Skip to main content

Giving Wisely



A super resource for anyone who cares about missions and/or gives to global non profits.  Giving Wisely:  Killing with Kindness or Empowering Lasting Transformation has been the book on my nightstand this month.  The author, Jonathan Martin, is a missions pastor in Oregon and has served overseas in Asia.  He talks about the need for wisdom and compassion in our generosity.  The two objectives that giving should accomplish are:

  1. to show the compassion of Christ.
  2. to truly help the person who’s in need.

In order to carry out those ideals, he has developed four foundational principles of true generosity that serve as the basis for whether or not their church funds a project. 

The helpful acronym RAISE stands for:

R-    Relationships First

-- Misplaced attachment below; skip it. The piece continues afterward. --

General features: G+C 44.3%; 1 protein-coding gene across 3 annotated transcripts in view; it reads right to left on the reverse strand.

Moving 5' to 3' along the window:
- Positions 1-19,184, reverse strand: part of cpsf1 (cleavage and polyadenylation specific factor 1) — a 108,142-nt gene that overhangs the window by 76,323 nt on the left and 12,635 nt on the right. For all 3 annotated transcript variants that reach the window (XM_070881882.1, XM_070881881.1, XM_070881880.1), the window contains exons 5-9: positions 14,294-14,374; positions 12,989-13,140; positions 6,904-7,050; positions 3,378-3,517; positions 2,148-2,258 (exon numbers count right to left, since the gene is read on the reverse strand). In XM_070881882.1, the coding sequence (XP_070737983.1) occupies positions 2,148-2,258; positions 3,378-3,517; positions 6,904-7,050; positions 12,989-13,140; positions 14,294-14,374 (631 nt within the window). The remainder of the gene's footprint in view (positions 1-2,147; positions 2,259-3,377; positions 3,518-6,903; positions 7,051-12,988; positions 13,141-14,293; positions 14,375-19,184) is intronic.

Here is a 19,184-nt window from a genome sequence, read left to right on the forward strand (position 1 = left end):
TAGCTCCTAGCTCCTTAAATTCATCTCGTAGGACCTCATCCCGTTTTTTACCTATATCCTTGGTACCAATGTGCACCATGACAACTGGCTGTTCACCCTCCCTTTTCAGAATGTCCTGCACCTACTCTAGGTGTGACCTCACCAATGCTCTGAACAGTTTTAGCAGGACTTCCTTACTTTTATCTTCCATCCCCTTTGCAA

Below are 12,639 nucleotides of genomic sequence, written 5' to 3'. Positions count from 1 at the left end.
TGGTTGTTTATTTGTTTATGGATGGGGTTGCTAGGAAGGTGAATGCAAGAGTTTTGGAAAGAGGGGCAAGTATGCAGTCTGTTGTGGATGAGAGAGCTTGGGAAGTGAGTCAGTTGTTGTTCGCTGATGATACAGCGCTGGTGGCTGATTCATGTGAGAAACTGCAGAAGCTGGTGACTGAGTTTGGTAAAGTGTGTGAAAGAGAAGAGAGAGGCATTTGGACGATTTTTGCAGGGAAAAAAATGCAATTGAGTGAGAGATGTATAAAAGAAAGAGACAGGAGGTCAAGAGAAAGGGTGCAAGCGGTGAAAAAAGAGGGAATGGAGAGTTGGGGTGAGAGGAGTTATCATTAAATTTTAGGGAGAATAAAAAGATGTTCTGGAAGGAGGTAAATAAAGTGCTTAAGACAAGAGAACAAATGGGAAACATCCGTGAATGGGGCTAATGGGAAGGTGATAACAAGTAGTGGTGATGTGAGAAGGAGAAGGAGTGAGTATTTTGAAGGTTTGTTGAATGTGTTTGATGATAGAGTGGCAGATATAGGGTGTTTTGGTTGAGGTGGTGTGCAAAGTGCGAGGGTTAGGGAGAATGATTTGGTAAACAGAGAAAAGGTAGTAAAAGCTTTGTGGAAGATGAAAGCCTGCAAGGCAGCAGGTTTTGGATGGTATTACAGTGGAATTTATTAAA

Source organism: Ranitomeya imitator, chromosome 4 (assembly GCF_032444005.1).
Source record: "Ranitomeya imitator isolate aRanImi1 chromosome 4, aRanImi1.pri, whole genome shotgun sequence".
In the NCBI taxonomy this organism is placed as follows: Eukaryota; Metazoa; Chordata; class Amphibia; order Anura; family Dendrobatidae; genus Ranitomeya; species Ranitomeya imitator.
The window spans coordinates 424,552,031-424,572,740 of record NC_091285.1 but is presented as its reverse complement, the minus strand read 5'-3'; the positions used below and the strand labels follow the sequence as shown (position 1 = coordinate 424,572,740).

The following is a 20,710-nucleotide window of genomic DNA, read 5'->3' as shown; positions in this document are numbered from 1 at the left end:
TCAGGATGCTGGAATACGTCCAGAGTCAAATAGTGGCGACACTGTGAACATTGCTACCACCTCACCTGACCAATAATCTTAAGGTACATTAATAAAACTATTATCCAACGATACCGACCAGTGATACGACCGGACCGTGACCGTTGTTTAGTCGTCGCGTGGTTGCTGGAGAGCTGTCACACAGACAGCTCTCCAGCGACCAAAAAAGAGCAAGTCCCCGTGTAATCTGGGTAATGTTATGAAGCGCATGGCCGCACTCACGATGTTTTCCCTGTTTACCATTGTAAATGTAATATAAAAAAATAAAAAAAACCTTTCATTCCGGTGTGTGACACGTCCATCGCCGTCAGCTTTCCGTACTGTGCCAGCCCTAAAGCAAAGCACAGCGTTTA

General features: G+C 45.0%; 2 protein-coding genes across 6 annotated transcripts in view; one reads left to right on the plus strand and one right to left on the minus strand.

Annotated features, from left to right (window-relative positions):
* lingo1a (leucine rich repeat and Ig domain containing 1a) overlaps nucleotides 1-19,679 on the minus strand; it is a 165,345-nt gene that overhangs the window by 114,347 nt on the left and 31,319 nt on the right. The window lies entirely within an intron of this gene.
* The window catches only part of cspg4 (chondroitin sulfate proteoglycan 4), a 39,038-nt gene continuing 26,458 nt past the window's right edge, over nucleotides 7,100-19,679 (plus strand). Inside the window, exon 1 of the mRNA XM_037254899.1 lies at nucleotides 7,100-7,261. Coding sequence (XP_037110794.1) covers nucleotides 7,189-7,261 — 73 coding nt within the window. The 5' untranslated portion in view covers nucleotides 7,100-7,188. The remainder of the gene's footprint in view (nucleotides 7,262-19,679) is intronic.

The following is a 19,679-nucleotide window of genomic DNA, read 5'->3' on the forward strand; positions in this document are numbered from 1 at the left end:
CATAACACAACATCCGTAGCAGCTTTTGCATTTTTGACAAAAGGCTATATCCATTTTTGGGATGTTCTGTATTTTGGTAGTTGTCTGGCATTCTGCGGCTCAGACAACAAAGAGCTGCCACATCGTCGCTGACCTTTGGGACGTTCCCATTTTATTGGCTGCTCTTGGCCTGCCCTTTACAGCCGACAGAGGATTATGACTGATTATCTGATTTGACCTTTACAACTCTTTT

A-    Accountability
IS- Indigenous Sustainability
E-     Equity

Martin tells a variety of horror stories to highlight how our dollars affect developing nations and the importance of not sending money blindly to any cause.  Know who you’re giving to, Check their track record, their leadership and their results. The goal of giving should be to allow nationals to take over the identity and finances of the project.  Finally, make sure that you’re not creating rifts of jealousy by your support on a national leader.  

While reading the book, I had to ask myself, “How are we doing on the RAISE concept?”

Being on the mission field, I can attest to the importance of accountability.  Even though I find that an increasing amount of our time is in administration, paperwork and sending monthly reports, it helps develop a trust with our partner organizations back home.  While raising support is one of the hardest aspects of missionary work, I’m truly thankful for the team we have surrounding us.  If we didn’t need the help of others, we wouldn’t have the incredible relationships we do with our partnering churches and families.